Advanced offers loyalty programs deal with thousands of partners and use highly sophisticated algorithms to serve members tailored offers based on their shopping behaviour. For example, a member of a financial services loyalty program who has recently bought athletic clothing would receive relevant messages online, in social feeds and via email from a partner like LuLulemon.

Often the media value of the host business supporting the offer through their own channels isn’t being recognised. It doesn’t need to be charged directly for cash, it can be recognised in the partnership deal as value. It is significant too, typically a campaign to support a partner offer is four to five times the offer cost in media value.

Media valuations completely change the go-to-market approach for loyalty businesses. For example, Sonder’s work with American Express globally has seen it shift to leading the partner conversation with the media value and wait for the penny to drop for the partner: it would cost partners significantly more to support their offer via paid media in the open market.

Do not underestimate the value of your owned channels to partners. For example, the humble email is the most valuable media asset of all owned media channels. More valuable than a digital screen at the front of a store, more valuable than a homepage banner and more valuable than a social media post. Well targeted, effective emails are often valued at over $100,000.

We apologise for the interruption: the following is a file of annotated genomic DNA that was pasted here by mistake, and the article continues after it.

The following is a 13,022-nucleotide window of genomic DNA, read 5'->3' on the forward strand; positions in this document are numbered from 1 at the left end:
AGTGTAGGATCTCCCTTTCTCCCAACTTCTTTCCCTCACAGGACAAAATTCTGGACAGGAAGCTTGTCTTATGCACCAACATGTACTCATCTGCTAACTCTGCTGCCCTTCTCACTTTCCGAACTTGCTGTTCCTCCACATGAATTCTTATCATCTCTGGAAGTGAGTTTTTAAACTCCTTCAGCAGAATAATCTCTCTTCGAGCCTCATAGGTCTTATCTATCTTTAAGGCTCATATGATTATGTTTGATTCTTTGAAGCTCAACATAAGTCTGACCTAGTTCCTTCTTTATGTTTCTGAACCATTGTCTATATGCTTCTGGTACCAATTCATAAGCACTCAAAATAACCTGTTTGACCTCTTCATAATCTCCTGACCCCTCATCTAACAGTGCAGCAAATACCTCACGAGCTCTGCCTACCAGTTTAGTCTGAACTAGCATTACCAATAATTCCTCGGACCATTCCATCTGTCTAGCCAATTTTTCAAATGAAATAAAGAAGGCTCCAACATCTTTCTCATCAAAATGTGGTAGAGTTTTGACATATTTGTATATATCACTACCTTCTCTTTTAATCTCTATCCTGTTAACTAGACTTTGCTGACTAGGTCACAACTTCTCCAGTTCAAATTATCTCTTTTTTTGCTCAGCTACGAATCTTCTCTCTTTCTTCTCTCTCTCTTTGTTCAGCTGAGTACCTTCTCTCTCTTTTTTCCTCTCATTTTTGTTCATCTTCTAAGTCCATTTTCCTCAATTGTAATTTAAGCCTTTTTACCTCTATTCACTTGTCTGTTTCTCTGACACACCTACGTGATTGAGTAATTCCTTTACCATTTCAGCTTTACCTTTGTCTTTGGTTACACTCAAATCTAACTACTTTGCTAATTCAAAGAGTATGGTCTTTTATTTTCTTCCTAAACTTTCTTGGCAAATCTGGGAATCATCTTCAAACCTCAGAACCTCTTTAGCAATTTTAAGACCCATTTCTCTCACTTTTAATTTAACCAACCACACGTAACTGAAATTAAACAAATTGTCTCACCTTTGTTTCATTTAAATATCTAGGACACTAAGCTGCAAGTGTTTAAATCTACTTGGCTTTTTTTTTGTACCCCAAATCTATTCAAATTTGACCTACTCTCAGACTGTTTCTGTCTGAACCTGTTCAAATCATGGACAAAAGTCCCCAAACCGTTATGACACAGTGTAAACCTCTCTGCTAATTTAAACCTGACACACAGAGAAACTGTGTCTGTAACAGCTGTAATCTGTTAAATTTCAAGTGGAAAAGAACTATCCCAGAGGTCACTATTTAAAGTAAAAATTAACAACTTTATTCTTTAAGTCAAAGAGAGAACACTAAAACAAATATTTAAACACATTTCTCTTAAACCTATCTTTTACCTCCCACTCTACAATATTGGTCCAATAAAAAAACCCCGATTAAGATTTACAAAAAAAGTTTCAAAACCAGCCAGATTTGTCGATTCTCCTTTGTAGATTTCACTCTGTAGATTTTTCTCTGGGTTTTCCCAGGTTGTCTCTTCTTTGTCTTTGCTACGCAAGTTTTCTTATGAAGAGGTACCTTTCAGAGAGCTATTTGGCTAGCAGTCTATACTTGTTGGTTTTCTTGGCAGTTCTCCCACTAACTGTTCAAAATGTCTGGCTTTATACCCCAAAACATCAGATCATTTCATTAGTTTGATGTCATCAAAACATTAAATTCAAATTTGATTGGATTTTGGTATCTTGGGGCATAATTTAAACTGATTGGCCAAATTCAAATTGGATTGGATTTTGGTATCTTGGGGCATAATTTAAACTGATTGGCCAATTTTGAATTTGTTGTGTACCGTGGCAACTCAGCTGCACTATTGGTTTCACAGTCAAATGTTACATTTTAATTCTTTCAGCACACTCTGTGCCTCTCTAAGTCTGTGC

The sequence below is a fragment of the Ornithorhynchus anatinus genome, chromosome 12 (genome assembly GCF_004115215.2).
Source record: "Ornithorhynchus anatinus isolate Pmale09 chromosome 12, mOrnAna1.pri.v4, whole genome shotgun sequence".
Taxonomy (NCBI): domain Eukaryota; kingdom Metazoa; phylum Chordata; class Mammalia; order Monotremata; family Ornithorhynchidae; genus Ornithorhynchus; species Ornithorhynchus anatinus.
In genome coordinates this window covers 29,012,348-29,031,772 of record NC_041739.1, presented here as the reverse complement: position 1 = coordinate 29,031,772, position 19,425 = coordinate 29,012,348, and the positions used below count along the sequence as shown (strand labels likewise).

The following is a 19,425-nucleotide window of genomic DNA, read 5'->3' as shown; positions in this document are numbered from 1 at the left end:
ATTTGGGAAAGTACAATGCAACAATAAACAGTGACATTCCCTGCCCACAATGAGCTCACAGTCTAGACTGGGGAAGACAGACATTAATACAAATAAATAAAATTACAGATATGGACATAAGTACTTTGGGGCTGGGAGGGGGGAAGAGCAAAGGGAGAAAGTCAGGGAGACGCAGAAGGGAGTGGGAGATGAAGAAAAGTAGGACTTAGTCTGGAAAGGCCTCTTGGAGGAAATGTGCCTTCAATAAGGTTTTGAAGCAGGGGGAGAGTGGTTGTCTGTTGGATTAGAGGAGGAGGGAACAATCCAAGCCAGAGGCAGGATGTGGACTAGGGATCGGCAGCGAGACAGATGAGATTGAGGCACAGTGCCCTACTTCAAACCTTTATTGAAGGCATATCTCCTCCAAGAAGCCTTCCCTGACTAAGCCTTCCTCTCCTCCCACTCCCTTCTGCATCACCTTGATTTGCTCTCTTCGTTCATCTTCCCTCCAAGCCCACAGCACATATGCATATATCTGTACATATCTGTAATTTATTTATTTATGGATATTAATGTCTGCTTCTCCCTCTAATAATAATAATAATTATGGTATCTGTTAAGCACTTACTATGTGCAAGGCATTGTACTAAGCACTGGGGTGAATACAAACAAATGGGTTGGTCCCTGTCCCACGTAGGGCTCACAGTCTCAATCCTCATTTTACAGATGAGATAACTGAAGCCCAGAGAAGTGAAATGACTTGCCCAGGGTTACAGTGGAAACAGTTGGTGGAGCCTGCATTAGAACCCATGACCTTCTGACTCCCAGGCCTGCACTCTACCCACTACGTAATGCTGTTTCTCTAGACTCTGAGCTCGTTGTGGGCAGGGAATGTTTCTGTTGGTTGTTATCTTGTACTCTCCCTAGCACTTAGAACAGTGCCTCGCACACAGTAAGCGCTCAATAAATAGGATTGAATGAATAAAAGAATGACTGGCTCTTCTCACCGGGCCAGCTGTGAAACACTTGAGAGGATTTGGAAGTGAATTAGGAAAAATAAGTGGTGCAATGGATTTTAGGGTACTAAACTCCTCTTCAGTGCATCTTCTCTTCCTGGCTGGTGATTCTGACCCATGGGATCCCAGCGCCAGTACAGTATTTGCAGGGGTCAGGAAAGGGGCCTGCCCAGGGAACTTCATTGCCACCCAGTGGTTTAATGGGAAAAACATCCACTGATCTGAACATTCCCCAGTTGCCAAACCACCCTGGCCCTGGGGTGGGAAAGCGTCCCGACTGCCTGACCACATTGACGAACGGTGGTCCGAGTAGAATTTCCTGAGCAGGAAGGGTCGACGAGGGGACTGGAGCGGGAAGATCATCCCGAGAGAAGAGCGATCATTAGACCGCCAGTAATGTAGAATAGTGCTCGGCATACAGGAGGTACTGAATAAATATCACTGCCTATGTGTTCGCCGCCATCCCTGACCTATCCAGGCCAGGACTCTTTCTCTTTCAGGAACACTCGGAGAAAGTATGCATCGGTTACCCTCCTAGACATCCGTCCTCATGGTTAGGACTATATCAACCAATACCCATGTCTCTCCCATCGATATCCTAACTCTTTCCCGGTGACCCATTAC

Triple win or bust

Many loyalty practitioners are rightly cautious when it comes to allowing other businesses to communicate with their customers. Partner communication should only go to members who have asked to receive them and channels like email are perfectly positioned here because they are ‘opt-in’ only.

Invariably partnerships with like-minded brands add value to customers and justify the communication itself. We recommend striving for an even ‘value triangle’ between the three constituents:

  • Your business
  • Your partners
  • Your customers

As illustrated in the image below, this is not always the case:

To avoid losing customers or not attracting partners, you need to ensure the partnership works well for all three constituents and as the story below illustrates, be careful with assumptions.

Let customers define what they value

We work with a lot of retailers - one  recently  became concerned it was sending out too many emails because demand from partners was high. It managed up to nine emails a week and the whole business was criticising its own email program as excessive.

We researched customer interactions across all the company’s own channels and  found that the overwhelming majority (more than 75 per cent) of its most loyal customer groups were perfectly happy with the amount of emails they received. In fact, 15 per cent wanted more.

Loyal customers wanted to be kept informed of partner brand offers on a regular basis. The key learning was that a win for customers was not what the marketing team expected.

Three steps to effectively monetise loyalty programs

  1. Firstly, you need to understand the size of the prize and communicate that internally within the business. Conduct an audit and valuation of your owned media ecosystem.
  2. Secondly, identify which brands you wish to partner with and decide whether you wish to charge them for using your media or whether you will simply represent the media value in a wider deal.
  3. Thirdly, ensure measurement systems are put in place to demonstrate efficacy back to partners as ROI is the key to unlocking growth.

The rise of the loyalty department

Loyalty departments are coming out of the shadows into pole position in major corporations around the world. They are the owners of all first party customer data and the means to leverage that data to communicate with customers directly and effectively.

It won’t be long before they are the money-makers too.

 

sondermedia.com